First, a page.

OCBC Honors Government Agencies Cutting Red Tape In 8th Annual “Turning Red Tape Into Red Carpet” Awards

Local Leaders Tackling Homelessness: The Honorable Andrew Do, Orange County Supervisor 1 [st] District; The Honorable Jennifer Fitzgerald, Fullerton City Council Member; Dan Young, Camino Enterprises

Chairman of the Orange County Board of Supervisors Andrew Do, Fullerton Councilmember Jennifer Fitzgerald (and Chairman of the Board of Directors of Association of California Cities—Orange County) and Dan Young played crucial roles in developing solutions to Orange County’s pervasive homelessness epidemic. Supervisor Do and Mr. Young spearheaded the purchasing of a 44,500 square foot building that will be used to provide supportive housing. Councilmember Fitzgerald was instrumental in advocating for a ACC-OC sponsored legislation to establish a public agency/joint powers housing trust, AB 448–Orange County Housing Finance Trust—to accept public and private funding for projects to end homelessness.

State Leaders Tackling Homelessness: The Honorable Tom Daly, Assemblymember 69 [th] District; The Honorable Sharon Quirk-Silva, Assemblymember 65 [th] District; The Honorable John Moorlach, Assemblymember 37 [th] District; The Honorable Patricia Bates: Assemblymember 36 [th] District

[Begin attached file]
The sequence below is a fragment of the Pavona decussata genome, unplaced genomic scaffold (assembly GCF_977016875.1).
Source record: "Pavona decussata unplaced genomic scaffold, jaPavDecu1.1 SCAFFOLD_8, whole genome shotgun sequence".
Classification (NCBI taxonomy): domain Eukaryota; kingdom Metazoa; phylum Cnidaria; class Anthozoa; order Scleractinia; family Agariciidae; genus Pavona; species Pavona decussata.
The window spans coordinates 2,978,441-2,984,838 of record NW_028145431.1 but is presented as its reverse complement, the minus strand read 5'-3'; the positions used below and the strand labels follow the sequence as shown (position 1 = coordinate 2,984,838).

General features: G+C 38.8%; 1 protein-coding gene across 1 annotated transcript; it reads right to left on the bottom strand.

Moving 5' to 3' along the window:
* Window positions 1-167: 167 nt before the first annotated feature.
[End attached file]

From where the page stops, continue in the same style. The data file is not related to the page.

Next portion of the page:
Assemblymembers Tom Daly and Sharon Quirk-Silva authored AB 448, a landmark bill that established the Orange County Housing Finance Trust to receive a mix of public and private funding to develop 2,700 units of permanent supportive housing that fit into the County’s comprehensive system of wrap-around services for homelessness prevention. Senators John Moorlach and Pat Bates vigorously pushed the legislation through the Senate, demonstrating unifying bipartisan support. AB 448 passed both chambers without a single opposition vote, a testament to AB 448’s common-sense solutions and unifying properties.


In 2018, Orange County achieved meaningful progress on homelessness


It has been a year of momentous change for Orange County.

We started the year transitioning more than 1,000 people out of two major homeless encampments. Now, we end the year with plans to build 2,700 units of supportive housing for the neediest in our communities and expand the number of emergency shelters and support services. In 2018, we took significant steps to build out a system of integrated services that are designed to help people transition permanently out of homelessness.